(ITN DISTRIBUTION/FRIGHT TECK PICTURES/DAGGER 3 MEDIA (104 minutes; Unrated); 2019)
I want to say something straight off the bat. B movies or even Grade “Z” movies should NOT be weighted against big budget or “major” films when they’re evaluated. It’s not fair. There are different tiers to moviemaking, and a low-budget production with unknown actors is NOT in competition with “regular” movies that get wide distribution. Or even a Netflix offering. Such films should be seen as what they are, lower-tier offerings that are either entertaining or NOT. And let them exist on that level for better or worse, while recognizing that they may still stink, or not. We NEED these films, and they can launch the careers of talented people sometimes. Enough said.
So, this low-budget horror film, AMERICAN POLTERGEIST: THE CURSE OF LILITH RATCHET came my way, and it survived two immediate tests for me as a viewer. First, it is entertaining. And, being a horror film, it’s actually rather suspenseful. It has some scares, and doesn’t always quite do what you might think. So I give it points for that. The titular Lilith Ratchet was an ill-fated woman who suffered losses during the Civil War (including her head) and vowed revenge for her suffering, via a series of chanted phrases which, if invoked along with her name, will cause hellish torments for those doing the chanting. When an antique shop owner sells the supposedly “shrunken head” of poor ol’ Lilith in a mysterious box many years later (the buyers are two curious young women, Alice Crow and her friend Lauren, a disturbing series of events begin to unfold, especially after Alice (KateLynn E Newberry) and Lauren (Brianna Burke) approach a paranormal radio show host named Hunter Perry (Rob Jaeger), whose show “Beyond the Veil” is immensely popular with the locals. The girls want to know more about this “thing” they bought, and Hunter sees an opportunity to get serious attention if he arranges for a “chanting game” to be done live in a local watering hole on Halloween. The kids can just toss Lilith around, say those phrases, keep pouring drinks, and see what kind of merriment results. I mean, what are the odds that the demonic spirit of Lilith Ratchet (Crissy Kolarik) would suddenly return and start inflicting nasty mayhem on all these fun-loving youngsters? Well, there wouldn’t be a movie if she didn’t, right?
Lilith is not your garden variety 19th century spinster, let it be said. She has terrible teeth frozen in a murderous grin, beady eyes bent on watching you take your last breath, and black, long, curving fingernails just perfect for slicing through youthful flesh. To paraphrase the Terminator, “she can’t be reasoned with, she can’t be bargained with, and she will not STOP until you are dead.” Hunter thought he was just gonna get some ratings for his podcast, and poor Alice and Lauren, while clearly spooked by disturbing visions and understandable apprehension, try to go along with the proceedings semi-enthusiastically. Nate, Lauren’s boyfriend (George Tutie), is not happy about the big “Beyond the Veil” fiesta and leaves the proceedings early. You can probably guess what happens to him. This Lilith gal, though a little too pleased with herself for her demonic ways, has an agenda, and unless the somewhat smug Mister Perry can suss out what to do, Ratchet will NOT bury the hatchet. It’s best not to get too attached to any of the characters in this film, to say the least. While most of the acting is simply functional, Newberry puts some real energy into her role as Alice and has you believing some of this craziness is really happening. She’s a gifted actress with a slew of credits as it turns out. Jaeger has a kind of generic charisma, and Burke acts like she’s at least trying. As for the nasty Ms Ratchet, her makeup designer deserves as much credit as the actress, although being singularly demonic for over 90 minutes has gotta take some concentration. The guy putting this vision on screen in its totality, however, is writer/director Eddie Lengyel, who has a good sense of pacing and a clear understanding of common horror movie tropes… the jump scare, the build-up, the power of an evil face, et cetera. Although everything in the movie is something we’ve seen before, Lengvel knows the formula well. Certain things are kind of ridiculous: the shrunken head itself, the ludicrous scene where Hunter evades Lilith by hiding in a bathroom stall with the door not even fully closed (I mean, come on… if you’re a demon and you’ve shown your ability to float in and out of EVERY physical space, how would a BATHROOM stall flummox you when you’re victim hunting?), the supposedly “crowded” party which seems to boast no more than a few dozen participants. I also was annoyed at the lack of genuine emotion shown when various characters found out their significant other had bought it. I can’t elaborate without giving stuff away, but come on… you’re gonna cry and be in anguish if your loved one is now history at the hands of a demonic old woman, right? There are a couple of exceptions to this complaint, thankfully.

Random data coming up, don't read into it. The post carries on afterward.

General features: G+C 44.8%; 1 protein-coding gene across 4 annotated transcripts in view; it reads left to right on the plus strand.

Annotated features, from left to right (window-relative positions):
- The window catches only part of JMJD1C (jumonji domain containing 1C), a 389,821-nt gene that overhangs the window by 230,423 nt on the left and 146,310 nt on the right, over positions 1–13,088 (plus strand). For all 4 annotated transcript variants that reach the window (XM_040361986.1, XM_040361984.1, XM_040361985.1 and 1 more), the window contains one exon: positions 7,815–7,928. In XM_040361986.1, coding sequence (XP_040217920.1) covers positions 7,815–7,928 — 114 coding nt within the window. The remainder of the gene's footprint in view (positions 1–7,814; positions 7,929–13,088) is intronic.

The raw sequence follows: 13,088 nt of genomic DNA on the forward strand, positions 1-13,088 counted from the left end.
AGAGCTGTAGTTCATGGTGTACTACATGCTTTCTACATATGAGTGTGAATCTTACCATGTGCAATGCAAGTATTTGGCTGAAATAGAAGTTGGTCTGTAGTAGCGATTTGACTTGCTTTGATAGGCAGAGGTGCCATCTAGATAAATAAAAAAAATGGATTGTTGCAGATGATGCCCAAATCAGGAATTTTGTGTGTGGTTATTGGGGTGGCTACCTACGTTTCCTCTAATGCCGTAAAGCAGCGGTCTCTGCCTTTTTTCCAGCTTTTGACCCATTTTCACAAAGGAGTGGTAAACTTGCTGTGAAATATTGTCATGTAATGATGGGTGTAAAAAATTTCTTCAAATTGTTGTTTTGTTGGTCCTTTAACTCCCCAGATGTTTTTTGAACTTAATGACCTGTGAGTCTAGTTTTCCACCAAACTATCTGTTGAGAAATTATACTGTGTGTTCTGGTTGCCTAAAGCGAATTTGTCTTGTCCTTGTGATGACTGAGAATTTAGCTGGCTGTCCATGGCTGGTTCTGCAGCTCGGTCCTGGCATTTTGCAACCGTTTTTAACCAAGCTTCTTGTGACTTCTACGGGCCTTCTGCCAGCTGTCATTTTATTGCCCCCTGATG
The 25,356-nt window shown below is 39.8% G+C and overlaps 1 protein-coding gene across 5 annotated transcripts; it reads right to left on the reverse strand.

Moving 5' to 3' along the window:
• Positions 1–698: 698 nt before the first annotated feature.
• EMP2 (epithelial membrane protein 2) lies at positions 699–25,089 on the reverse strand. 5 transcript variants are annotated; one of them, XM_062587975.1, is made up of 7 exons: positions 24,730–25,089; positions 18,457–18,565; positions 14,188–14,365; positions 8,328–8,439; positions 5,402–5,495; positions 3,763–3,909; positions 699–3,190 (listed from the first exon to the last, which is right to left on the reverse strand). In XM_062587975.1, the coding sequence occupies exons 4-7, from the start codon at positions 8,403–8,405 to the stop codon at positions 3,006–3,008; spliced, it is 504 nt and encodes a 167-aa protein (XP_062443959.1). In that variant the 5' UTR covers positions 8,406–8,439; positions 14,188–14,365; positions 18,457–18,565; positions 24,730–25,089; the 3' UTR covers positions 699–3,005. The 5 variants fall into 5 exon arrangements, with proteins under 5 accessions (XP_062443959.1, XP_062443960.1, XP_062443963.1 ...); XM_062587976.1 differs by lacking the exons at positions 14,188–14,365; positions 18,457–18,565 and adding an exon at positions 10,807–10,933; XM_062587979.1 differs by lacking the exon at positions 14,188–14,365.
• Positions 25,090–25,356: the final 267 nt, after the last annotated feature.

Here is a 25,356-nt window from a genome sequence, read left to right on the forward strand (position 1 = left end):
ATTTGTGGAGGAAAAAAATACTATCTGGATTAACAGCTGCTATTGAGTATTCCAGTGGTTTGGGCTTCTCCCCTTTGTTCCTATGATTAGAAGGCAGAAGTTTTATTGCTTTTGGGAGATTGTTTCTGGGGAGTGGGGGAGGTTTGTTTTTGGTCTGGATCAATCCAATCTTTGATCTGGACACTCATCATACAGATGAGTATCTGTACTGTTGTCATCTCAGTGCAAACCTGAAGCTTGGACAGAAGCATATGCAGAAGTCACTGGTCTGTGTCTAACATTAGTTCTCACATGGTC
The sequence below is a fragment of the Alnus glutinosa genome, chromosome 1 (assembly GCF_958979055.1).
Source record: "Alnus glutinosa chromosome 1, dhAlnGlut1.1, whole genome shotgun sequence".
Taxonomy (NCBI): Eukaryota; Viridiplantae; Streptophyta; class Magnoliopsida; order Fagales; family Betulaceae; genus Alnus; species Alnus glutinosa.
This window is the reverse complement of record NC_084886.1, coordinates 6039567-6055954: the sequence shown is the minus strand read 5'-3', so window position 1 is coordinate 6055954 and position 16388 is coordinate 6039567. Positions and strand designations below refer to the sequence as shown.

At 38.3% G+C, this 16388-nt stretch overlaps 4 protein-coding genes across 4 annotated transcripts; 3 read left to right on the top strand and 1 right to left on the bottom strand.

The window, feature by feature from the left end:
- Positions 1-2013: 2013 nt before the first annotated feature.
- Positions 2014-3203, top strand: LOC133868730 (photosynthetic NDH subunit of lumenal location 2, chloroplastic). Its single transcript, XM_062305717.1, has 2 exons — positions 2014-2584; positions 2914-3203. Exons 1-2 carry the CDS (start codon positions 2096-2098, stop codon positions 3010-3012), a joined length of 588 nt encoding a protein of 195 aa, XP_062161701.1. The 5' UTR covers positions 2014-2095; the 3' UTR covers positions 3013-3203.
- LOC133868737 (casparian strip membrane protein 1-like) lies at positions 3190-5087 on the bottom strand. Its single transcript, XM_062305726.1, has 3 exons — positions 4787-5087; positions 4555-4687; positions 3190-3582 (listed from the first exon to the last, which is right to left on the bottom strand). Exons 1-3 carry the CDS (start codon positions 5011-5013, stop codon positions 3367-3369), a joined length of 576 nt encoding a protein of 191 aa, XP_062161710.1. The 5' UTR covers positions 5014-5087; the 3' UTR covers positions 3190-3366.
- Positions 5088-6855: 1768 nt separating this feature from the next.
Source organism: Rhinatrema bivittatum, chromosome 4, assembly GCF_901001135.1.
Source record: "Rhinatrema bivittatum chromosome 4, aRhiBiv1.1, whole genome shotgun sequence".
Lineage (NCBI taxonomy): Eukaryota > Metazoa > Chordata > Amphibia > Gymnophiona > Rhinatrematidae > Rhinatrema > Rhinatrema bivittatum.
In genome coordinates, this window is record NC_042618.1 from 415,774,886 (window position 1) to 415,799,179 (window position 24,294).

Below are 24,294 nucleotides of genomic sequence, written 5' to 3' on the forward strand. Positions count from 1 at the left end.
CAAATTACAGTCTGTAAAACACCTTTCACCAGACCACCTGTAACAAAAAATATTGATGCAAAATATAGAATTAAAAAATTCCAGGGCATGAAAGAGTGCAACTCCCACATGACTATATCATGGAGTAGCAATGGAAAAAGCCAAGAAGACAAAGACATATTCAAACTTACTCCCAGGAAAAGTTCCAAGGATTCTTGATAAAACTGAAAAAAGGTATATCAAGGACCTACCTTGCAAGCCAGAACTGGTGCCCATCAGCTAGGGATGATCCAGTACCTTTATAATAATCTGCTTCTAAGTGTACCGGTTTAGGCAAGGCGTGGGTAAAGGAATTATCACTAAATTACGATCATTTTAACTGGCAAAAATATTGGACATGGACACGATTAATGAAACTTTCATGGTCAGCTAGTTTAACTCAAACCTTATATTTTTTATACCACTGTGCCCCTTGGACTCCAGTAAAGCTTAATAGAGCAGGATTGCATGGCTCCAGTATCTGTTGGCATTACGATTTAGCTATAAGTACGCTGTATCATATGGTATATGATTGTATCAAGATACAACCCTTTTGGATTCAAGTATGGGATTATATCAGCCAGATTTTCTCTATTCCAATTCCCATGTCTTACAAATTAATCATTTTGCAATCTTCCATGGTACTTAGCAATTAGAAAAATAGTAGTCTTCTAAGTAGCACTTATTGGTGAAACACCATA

All this said, there is something admirably purposeful about …THE CURSE OF LILITH RATCHET. It keeps moving, it has a fairly riveting nasty at the center, and it uses music well (some of that supplied by Timothy Smith). And at least a few of the actors rise to the occasion. The biggest “curse” I find in movies like this is usually that they are boring and show stupid people behaving stupidly. I was not bored watching the film, and I didn’t groan that much watching these characters. So hey, let’s give this little fright flick its due. But Eddie, my boy, I don’t think Lilith could really be called a “poltergeist.” Look up the definition. This vengeful bitch belongs in another category; she doesn’t just move objects around. She does some serious slicin’ and dicin’, and in case you decide to do a sequel (there is a hint of that), lose the “p” word. Just a thought…